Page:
I like a standard bike -- not one with a forward seating position and sport bike farings. And perhaps, in terms of motorcycle per dollar, the best buy in quite a few years. Ask questions Join the group or the general group. Prices depend on country, taxes, accessories, etc. Before being slipped into the Radian, however, the six-speed, dohc engine was mildly retuned for more low-end and mid-range power. I jump started it and ran it for a while. The bike itself only weighs about 425 lbs dry, and the seat is relatively low.
Altogether, the Radian handles far better than its chassis specifications might indicate. Especially if you do the simple shit yourself. The Radian represents a more-rational approach to building and marketing new models, and a timely one, as well. The characteristic clunk of some older gearboxes was non existent. I don't have a mechanic friend or even a fellow motorcyclist to go with me to check it out.
The Radian is an excellent motorcycle, one that's versatile enough to perform superbly in just about any kind of street-riding scenarios, and able lo excel in many of them, it has the most exciting engine performance of any current motorcycle of its size and type, and it'll outhandle most anything but pure sportbikes. I would rather have a 30-year-old bike with a bunch of miles on it than one with ten; none of that stuff is any better for sitting after decades. I rode it up and down the street for a while. You also have to wait a week or so until the correct shims arrive. Still, it was necessary for my bike as I found the transmission output shaft to be completely destroyed when I split the crank case.
It has to be the best buy of the year. It sounds like an Indy car, it really has a ferocious roar. Ridden 2 seasons and sent to the shed for the past 3 years. Getting through the turns quickly is an almost effortless affair, as the steering is light and precise, and the bike is quite stable. The clutch has a light pull and the engine comes on reasonably strong off idle, making the bike easy to get moving.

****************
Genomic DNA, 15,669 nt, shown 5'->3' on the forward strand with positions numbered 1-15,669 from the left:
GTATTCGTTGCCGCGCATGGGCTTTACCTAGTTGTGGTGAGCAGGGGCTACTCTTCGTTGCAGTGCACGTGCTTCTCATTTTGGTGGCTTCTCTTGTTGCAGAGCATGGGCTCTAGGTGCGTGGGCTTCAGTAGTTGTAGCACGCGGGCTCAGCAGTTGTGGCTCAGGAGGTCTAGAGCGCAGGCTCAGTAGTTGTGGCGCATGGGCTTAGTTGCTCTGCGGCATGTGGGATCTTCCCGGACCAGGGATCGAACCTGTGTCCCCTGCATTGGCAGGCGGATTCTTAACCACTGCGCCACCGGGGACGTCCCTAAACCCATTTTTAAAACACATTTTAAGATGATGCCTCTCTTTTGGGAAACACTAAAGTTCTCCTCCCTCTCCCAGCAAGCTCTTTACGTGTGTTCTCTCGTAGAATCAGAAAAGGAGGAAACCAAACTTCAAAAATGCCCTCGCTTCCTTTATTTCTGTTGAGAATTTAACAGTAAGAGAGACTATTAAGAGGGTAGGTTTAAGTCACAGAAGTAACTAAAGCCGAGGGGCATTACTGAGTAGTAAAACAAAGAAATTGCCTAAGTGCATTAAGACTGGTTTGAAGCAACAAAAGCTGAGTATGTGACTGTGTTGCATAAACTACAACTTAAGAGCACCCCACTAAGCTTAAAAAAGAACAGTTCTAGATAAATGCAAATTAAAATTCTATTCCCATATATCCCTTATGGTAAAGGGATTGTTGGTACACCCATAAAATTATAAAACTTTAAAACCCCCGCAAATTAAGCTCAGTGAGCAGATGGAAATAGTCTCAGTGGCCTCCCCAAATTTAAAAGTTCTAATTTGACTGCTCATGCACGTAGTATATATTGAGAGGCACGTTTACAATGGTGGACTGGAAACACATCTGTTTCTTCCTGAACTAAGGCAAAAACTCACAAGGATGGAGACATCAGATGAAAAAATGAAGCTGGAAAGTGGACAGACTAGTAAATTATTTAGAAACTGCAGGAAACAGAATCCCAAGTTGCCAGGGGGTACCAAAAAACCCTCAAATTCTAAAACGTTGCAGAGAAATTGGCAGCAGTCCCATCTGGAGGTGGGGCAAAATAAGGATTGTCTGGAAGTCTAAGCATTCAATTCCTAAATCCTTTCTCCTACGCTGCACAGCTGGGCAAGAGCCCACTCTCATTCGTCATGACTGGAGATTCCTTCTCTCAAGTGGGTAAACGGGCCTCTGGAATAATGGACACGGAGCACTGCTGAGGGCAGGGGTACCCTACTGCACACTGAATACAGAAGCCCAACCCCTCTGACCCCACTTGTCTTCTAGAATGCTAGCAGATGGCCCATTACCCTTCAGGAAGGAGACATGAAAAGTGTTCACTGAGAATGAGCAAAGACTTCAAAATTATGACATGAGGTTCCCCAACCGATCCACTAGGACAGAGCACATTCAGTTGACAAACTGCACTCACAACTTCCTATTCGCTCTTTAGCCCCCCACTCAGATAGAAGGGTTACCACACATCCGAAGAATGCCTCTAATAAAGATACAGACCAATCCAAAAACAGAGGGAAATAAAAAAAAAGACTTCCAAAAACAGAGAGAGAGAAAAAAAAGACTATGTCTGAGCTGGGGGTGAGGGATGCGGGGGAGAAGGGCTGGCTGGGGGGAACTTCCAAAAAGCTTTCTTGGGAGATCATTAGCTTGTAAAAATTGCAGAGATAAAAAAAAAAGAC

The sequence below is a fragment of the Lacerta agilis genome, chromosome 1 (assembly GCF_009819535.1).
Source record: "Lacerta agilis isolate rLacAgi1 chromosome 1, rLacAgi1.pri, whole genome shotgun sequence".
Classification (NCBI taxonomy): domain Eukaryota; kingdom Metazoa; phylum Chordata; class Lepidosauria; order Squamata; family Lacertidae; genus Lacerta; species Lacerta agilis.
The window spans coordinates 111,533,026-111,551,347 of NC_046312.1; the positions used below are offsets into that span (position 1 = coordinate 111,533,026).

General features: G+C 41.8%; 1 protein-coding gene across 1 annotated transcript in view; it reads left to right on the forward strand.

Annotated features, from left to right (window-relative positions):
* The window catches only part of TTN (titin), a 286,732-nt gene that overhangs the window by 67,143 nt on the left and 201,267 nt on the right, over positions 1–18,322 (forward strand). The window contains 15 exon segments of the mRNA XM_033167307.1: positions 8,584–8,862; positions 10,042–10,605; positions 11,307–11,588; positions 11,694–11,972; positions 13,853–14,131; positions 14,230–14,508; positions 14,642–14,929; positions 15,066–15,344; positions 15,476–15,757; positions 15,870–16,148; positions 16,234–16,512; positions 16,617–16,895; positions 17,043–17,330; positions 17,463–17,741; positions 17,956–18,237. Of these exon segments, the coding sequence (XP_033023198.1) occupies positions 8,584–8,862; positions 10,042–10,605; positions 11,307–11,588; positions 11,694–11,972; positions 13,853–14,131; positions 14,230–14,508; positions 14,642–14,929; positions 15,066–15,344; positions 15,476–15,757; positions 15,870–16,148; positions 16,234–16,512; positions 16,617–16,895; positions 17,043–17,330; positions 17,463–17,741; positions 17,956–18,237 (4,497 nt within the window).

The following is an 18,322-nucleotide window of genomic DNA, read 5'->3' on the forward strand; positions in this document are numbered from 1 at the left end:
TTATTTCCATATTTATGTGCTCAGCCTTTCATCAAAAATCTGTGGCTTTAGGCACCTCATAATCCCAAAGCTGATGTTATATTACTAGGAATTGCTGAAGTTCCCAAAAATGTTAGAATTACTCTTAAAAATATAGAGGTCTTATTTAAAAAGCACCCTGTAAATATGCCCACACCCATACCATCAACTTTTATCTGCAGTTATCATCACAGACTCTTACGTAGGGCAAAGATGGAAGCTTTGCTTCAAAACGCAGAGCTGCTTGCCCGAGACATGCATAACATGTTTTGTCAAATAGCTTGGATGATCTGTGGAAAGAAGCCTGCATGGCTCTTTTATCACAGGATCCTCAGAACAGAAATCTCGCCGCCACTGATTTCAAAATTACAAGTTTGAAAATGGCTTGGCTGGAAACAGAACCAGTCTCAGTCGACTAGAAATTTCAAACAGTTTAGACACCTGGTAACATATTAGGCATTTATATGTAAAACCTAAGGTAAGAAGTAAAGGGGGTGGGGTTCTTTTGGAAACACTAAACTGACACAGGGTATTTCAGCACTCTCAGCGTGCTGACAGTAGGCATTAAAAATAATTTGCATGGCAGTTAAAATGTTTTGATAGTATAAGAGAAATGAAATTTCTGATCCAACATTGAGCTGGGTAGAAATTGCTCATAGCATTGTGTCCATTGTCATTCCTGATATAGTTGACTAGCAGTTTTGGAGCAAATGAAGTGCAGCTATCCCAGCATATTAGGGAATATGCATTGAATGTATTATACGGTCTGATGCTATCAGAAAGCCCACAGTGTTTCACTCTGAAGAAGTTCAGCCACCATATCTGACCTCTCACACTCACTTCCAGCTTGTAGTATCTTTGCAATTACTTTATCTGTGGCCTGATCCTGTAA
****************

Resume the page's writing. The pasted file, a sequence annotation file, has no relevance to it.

Tires look good, but it looks to me like the guy has painted the rims and valve cover fairly recently. The other reason is there's a very good chance you'll drop it or worse. But this one has 22,000 miles. It's a parts-room special, you see, a new model that Yamaha fabricated by merely bolting together a collection of relatively low-tech components borrowed from several of its existing models. Slightly smaller carburetors and a recalibrated exhaust system were what did the trick, along with revised intake-cam timing. They guy wanted 1900 and will take no less than 1500 after a couple of rounds of negotiating. No machine is ever perfect, of course, and the Radian was singled out for a few faults.
Category - Engine - Posted Over 1 Month I have a 1986 Yamaha Radian 600 cc. Ran great for the first year but sat in my garage a year after that. . Stock airbox is probably still on, which is good for tuning but not so much for working on the carbs. Outside of its bodywork, the only parts unique to the Radian were the front forks and rear shocks. With an older bike you really don't know what will break next.
You are also welcome to read and submit motorcycle reviews. But you don't, so stay away anything older than 2000, and stay away from private sellers. It has to be the best buy of the year. The low-speed handling is exceptional, due to the bike's light feel and responsiveness. Clear title, comes with owners manual and maintenance manual. On backroads, the bike is not only a blast to ride, it's easy to ride. After years of double-digit growth, motorcycle manufacturers everywhere found themselves fighting a steep slide in sales, with little hope of a quick rebound.
The front tire has a slow leak. Get back on the open road and stop your street warrior like it did when it came from the factory. It is like they are charging that kind of money for the privilege of keeping it in one piece for 20something years. I had this bike for and rode it for 8 years with no problems. Around town, the Radian is equally delightful. But I'm a little uncomfortable with such an old bike -- I'm not very knowledgable about maintenance yet, so it's easier for me to stick with the maintenance schedule of a new bike. If you keep it for some time, Honda products tend to hold their value very well so you could probably sell it for minimal money loss.
The bike was light in the corners and provided good feedback, although the shocks on this particular bike were a bit worn. Good rear tire, new front tire, new battery, new clutch cable. I went into this post learning towards taking the 1990 Radian, and now I'm leaning towards going with the new bike. It has been sitting for a while. So the seller is saying it only depreciated a few hundred dollars in all that time? Pipes have scuffs from tip overs,the front fender has a few small scrapes too. Comes with original owner's manual, tool box, key and service repair manual.